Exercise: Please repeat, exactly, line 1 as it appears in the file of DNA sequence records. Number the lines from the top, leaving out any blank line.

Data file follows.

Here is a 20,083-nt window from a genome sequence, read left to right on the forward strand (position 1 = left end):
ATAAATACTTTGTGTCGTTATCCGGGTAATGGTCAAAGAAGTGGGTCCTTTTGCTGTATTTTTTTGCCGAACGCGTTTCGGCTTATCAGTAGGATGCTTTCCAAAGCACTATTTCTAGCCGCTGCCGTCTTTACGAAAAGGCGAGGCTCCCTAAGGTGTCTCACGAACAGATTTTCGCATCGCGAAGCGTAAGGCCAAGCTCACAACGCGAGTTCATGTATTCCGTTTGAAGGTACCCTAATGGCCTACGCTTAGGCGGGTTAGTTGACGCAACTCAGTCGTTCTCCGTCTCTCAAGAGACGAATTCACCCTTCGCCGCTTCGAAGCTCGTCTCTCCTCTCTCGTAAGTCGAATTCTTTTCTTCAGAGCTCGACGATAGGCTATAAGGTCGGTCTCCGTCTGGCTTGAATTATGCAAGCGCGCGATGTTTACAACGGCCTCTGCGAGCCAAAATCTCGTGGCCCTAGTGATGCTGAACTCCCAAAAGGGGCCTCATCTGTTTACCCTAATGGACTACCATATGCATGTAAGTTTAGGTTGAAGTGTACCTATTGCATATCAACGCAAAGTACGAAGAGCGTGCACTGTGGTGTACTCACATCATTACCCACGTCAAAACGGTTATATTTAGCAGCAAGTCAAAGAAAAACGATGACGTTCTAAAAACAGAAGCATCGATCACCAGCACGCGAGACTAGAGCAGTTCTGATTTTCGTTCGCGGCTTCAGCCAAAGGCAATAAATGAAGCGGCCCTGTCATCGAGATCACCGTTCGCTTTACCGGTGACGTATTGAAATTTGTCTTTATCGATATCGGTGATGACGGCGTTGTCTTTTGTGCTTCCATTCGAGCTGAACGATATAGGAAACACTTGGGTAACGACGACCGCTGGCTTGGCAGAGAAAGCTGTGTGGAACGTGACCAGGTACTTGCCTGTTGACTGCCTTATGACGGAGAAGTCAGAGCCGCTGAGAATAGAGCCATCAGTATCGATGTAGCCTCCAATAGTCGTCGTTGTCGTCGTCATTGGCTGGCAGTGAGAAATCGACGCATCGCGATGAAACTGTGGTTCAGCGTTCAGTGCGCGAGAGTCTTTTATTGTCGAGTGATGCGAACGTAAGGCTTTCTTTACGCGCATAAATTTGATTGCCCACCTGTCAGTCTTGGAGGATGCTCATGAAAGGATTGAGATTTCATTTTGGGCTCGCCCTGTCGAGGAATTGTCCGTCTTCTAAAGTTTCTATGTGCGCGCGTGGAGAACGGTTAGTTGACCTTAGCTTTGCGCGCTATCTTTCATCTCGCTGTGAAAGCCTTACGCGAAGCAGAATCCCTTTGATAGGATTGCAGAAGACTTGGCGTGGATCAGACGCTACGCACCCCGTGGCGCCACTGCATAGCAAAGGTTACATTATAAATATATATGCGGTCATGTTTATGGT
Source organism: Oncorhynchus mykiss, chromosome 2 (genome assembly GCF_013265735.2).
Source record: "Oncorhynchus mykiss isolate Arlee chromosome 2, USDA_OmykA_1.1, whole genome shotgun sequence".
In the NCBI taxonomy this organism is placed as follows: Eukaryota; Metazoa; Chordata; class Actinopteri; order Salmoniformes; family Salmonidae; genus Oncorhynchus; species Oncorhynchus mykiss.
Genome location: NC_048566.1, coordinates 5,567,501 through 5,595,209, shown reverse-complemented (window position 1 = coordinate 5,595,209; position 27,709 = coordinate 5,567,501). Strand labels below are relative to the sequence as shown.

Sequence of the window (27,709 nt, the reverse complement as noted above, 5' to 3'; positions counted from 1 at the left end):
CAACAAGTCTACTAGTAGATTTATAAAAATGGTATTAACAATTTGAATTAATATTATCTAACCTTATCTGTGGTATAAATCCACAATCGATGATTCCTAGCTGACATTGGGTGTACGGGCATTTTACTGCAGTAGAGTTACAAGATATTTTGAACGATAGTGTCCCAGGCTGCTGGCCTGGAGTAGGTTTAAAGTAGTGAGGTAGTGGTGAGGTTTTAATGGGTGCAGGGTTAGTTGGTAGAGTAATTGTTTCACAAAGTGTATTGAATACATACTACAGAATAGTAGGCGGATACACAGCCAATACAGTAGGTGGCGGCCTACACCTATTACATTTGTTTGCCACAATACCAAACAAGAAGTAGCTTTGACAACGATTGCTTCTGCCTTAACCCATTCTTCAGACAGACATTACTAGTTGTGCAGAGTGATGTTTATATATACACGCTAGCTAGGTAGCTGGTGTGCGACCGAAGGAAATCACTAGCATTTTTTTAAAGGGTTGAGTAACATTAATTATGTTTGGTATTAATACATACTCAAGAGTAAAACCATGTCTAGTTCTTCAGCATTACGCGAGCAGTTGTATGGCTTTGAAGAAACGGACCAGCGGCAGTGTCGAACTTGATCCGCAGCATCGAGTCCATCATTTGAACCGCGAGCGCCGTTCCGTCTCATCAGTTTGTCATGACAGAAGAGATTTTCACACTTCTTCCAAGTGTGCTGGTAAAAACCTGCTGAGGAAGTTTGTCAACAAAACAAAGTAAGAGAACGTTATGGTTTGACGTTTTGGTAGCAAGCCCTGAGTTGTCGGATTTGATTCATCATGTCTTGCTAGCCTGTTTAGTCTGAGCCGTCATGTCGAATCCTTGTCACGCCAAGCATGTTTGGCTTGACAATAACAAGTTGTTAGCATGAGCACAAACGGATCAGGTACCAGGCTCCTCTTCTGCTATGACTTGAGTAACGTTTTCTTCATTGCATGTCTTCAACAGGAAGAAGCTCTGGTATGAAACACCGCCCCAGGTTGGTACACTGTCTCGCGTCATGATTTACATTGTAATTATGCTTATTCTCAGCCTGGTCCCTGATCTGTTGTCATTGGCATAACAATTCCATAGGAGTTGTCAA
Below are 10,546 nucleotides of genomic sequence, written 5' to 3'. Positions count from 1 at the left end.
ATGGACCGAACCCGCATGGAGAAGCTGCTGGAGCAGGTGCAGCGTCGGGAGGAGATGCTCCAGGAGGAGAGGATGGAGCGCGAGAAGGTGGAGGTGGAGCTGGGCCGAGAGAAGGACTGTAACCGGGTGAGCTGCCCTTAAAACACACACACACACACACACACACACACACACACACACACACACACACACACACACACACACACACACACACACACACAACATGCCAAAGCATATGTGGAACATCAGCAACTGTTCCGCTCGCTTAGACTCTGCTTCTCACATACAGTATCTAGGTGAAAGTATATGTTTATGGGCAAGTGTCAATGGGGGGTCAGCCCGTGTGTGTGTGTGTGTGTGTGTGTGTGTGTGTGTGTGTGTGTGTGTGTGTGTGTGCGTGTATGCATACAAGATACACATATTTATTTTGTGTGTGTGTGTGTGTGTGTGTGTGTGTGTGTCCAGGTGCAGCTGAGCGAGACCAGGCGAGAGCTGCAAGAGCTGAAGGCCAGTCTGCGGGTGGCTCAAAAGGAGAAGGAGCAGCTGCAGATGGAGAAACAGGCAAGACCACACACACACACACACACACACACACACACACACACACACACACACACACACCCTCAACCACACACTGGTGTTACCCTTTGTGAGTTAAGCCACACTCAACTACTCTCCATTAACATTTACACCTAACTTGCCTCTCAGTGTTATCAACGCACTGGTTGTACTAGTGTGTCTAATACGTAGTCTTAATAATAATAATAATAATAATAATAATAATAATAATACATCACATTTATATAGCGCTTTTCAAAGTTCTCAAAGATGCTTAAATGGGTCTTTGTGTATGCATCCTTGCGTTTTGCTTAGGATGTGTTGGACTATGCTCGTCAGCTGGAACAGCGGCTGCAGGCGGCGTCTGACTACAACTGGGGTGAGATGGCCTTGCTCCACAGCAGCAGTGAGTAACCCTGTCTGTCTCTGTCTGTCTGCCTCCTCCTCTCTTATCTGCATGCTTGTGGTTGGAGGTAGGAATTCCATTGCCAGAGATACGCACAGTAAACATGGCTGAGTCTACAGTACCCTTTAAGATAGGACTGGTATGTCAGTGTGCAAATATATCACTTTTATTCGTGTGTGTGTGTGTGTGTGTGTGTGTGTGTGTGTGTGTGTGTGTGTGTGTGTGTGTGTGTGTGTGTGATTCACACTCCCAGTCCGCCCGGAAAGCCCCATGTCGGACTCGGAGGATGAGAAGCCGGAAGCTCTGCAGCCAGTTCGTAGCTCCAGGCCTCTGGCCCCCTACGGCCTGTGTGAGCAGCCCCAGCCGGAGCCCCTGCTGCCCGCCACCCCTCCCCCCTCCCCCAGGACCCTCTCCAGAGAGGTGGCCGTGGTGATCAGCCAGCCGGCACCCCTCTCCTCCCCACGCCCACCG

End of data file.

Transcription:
Here is a 20,083-nt window from a genome sequence, read left to right on the forward strand (position 1 = left end):